Home JAY I. MOSKOW vs. THOMAS F. BURKE.

255 Mass. 563

March 4, 1926 - May 25, 1926

Suffolk County

Present: CROSBY, PIERCE, CARROLL, & WAIT, JJ.

At the trial of an action at law for the breach of a contract to convey real estate, it appeared that the contract required the conveyance of the real estate on March 12 free from encumbrances except a first mortgage held by a bank in the sum of $67,500, and that the conveyance should be subject to that mortgage "extended by the bank for three years from the date of the expiration of the present mortgage"; and provided that for such title the plaintiff was to pay the defendant $13,500, and that, should "the title to the premises be defective in any way," a deposit made by the plaintiff was to be returned and the agreement was to be at an end. There was evidence warranting findings that when the contract was made the defendant's only title was as second mortgagee in possession; that he had ample time to foreclose his mort-

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gage before March 12; that the plaintiff was ready and willing to perform on March 12; that the defendant then said that lie did not yet have title and that he had not yet procured the extension of the first mortgage, and offered to return the plaintiff's deposit; that the parties orally agreed to an extension for performance; that thereafter the defendant procured title through a foreclosure sale and, in answer to a demand by the plaintiff, then again refused to convey, stating that he had not procured the extension of the first mortgage and offering to pay back the deposit; that the plaintiff refused to receive back his deposit and stated to the defendant that he wanted the property, "extension or no extension"; that the defendant continued to refuse to convey and shortly thereafter mortgaged the premises for $25,000 subject to the first mortgage. A verdict was ordered for the defendant. The plaintiff alleged exceptions. Held, that

(1) While, the action being at law, the time of performance was of the essence of the contract, the oral agreement of the parties extending the time of performance was valid;

(2) The evidence warranted a finding that the defendant did not act in good faith and did not intend to carry out the agreement;

(3) Upon his waiver of the provision as to the extension of the first mortgage, the plaintiff was entitled to a conveyance, since that provision was made for his benefit and he could waive it so long as such waiver did not prejudice the rights of the defendant;

(4) No question of pleading having been raised at the trial, the defendant was not entitled to object that, the declaration being on the original contract, the plaintiff could not recover on the contract as modified by the extension of time and by his waiver of the provision as to the extension of the first mortgage;

(5) It was within the discretion of the trial judge to permit the plaintiff to be asked in cross-examination if the defendant had offered and had tendered to him a return of his deposit;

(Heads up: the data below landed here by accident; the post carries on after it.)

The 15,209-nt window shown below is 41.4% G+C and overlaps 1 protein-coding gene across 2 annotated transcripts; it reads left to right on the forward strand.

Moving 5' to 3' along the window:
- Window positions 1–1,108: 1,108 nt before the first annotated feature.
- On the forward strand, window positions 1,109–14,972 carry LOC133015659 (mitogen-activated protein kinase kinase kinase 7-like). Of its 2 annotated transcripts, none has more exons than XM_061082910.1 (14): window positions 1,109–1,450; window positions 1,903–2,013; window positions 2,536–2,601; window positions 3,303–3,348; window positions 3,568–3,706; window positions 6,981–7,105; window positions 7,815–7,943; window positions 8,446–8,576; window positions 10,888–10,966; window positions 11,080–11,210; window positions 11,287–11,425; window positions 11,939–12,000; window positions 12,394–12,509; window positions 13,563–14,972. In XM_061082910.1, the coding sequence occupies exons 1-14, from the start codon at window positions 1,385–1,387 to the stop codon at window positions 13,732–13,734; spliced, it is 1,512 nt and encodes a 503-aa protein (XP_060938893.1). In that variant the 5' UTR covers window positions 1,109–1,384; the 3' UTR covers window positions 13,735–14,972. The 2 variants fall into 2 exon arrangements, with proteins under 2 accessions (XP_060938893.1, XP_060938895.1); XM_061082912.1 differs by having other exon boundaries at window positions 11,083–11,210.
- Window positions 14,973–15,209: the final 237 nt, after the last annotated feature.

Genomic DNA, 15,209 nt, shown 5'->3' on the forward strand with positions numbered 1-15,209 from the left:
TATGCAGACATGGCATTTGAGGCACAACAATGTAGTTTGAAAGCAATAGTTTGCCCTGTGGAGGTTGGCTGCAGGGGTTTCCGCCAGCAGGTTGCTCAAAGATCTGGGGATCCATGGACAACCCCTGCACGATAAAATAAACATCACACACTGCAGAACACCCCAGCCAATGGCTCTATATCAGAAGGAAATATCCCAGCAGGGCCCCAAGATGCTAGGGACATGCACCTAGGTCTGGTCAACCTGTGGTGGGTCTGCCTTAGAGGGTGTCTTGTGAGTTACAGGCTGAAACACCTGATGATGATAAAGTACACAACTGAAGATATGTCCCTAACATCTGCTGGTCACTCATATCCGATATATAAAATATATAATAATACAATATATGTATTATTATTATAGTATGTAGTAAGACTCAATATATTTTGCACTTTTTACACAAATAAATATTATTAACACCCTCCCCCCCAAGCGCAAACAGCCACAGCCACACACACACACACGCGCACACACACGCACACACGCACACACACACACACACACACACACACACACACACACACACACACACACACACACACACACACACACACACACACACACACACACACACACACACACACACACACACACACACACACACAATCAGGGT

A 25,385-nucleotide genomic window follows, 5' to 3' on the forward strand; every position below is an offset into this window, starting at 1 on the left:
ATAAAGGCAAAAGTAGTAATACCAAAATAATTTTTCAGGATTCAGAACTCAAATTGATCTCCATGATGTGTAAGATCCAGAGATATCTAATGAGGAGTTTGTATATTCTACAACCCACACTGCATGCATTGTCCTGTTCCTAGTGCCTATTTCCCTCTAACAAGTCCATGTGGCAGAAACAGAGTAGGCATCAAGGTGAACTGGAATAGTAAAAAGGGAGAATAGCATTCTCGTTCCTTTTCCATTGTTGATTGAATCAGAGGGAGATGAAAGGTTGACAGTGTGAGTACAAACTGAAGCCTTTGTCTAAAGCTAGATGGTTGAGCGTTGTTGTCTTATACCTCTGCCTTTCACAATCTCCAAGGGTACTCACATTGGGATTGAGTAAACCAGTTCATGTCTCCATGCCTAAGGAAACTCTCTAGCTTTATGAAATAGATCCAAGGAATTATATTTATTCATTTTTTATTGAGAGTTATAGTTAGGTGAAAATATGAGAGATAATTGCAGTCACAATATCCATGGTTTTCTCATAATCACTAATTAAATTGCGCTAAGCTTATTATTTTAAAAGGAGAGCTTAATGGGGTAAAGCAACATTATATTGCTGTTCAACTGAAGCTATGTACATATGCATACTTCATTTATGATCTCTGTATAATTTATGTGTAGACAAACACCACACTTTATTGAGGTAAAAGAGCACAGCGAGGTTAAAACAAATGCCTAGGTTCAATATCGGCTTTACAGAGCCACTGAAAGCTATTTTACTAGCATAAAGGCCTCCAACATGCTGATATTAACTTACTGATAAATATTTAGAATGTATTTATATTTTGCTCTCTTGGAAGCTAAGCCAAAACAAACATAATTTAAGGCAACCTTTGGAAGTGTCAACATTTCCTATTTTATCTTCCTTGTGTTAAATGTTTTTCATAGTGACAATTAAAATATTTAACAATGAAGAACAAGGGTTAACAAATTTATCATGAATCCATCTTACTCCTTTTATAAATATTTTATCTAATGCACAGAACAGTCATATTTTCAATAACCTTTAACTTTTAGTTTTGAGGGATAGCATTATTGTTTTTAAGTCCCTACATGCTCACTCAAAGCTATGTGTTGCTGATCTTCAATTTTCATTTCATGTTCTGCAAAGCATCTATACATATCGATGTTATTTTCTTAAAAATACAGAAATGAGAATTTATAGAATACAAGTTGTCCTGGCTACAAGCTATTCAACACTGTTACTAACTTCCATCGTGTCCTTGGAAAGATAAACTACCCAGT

(6) It was improper to permit the plaintiff to be asked in cross-examination if he knew that, if the written agreement was not changed in some way, he could not recover "because the title wasn't good on March 12," the question being incompetent as calling for an opinion respecting a question of law.


CONTRACT for breach of an agreement to convey real estate. Writ dated August 24, 1921.

In the Superior Court, the action was tried before J. F. Brown, J. Material evidence and rulings by the trial judge are described in the opinion. A verdict was ordered for the defendant and the plaintiff alleged exceptions which, after the death of J. F. Brown, J., were allowed by McLaughlin, J.

A. Moskow, for the plaintiff.

W. H. Sullivan, for the defendant.

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CROSBY, J. This is an action to recover damages for the alleged breach of a written contract, in which the defendant agreed to convey to the plaintiff certain real estate. The defendant's answer as amended pleads a general denial, and alleges that on March 12, 1921, the day on which the premises were to be conveyed, his title to the premises was defective, and that he had no title thereto then or at any time during the existence of the agreement. The statute of frauds has not been pleaded.

The agreement is dated February 12, 1921; the only pertinent parts thereof being paragraphs two, three and seven, as follows:

"2. Said premises are to be conveyed on or before March 12, 1921, 4 P.M. by a good and sufficient warranty deed of the party of the first part conveying a good and clear title to the same and free from all incumbrances and municipal liens both of record and in fact, excepting the following, viz:

"(a) A first mortgage held by a bank in the sum of sixty-seven thousand five hundred ($67,500) dollars bearing interest at the rate of five and one-half per cent per annum, and maturing in August 1921. Said Burke hereby agrees to convey these premises subject to this mortgage of $67,500 extended by the bank for three years from the date of the expiration of the present mortgage, i.e., extended for three years from August 1921, and at a rate of interest not exceeding six per cent per annum, for such extended term.

"I For such deed and conveyance subject as aforesaid, the party of the second part shall pay the sum of thirteen thousand five hundred ($13,500) dollars, of which three hundred ($300) have been paid to Burke this day, the balance of thirteen thousand two hundred ($13,200) dollars shall be paid upon the delivery of said deed.

"7. Should the title to the premises be defective in any way, then said deposit of three hundred ($300) dollars is to be returned by Burke to Moskow and thereupon this agreement shall be at an end, and each of the parties shall be under no further or other obligation to the other in law or equity."

At the time of the making of the agreement the defendant